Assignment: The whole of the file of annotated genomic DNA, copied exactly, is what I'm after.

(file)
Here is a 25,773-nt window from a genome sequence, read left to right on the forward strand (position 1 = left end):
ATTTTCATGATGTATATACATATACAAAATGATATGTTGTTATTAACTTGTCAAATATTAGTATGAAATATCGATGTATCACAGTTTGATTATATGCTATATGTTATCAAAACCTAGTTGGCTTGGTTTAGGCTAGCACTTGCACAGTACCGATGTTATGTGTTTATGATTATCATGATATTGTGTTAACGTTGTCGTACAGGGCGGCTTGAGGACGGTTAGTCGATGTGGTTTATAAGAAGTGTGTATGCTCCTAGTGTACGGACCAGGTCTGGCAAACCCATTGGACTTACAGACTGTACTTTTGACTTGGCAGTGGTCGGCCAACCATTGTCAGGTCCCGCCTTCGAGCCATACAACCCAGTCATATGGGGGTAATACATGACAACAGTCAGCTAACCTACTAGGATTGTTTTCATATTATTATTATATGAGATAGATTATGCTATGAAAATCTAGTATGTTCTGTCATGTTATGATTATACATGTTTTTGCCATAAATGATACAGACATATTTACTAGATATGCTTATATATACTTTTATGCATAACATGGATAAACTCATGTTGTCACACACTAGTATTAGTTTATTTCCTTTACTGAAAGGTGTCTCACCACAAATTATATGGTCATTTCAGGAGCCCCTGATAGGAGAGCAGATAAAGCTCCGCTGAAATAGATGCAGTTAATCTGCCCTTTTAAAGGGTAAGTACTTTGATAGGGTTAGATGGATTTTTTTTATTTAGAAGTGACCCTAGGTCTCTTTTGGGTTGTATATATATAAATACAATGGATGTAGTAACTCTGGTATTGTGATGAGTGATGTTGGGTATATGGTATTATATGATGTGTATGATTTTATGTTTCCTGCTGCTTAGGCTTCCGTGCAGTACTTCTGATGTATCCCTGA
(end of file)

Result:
Here is a 25,773-nt window from a genome sequence, read left to right on the forward strand (position 1 = left end):
ATTTTCATGATGTATATACATATACAAAATGATATGTTGTTATTAACTTGTCAAATATTAGTATGAAATATCGATGTATCACAGTTTGATTATATGCTATATGTTATCAAAACCTAGTTGGCTTGGTTTAGGCTAGCACTTGCACAGTACCGATGTTATGTGTTTATGATTATCATGATATTGTGTTAACGTTGTCGTACAGGGCGGCTTGAGGACGGTTAGTCGATGTGGTTTATAAGAAGTGTGTATGCTCCTAGTGTACGGACCAGGTCTGGCAAACCCATTGGACTTACAGACTGTACTTTTGACTTGGCAGTGGTCGGCCAACCATTGTCAGGTCCCGCCTTCGAGCCATACAACCCAGTCATATGGGGGTAATACATGACAACAGTCAGCTAACCTACTAGGATTGTTTTCATATTATTATTATATGAGATAGATTATGCTATGAAAATCTAGTATGTTCTGTCATGTTATGATTATACATGTTTTTGCCATAAATGATACAGACATATTTACTAGATATGCTTATATATACTTTTATGCATAACATGGATAAACTCATGTTGTCACACACTAGTATTAGTTTATTTCCTTTACTGAAAGGTGTCTCACCACAAATTATATGGTCATTTCAGGAGCCCCTGATAGGAGAGCAGATAAAGCTCCGCTGAAATAGATGCAGTTAATCTGCCCTTTTAAAGGGTAAGTACTTTGATAGGGTTAGATGGATTTTTTTTATTTAGAAGTGACCCTAGGTCTCTTTTGGGTTGTATATATATAAATACAATGGATGTAGTAACTCTGGTATTGTGATGAGTGATGTTGGGTATATGGTATTATATGATGTGTATGATTTTATGTTTCCTGCTGCTTAGGCTTCCGTGCAGTACTTCTGATGTATCCCTGA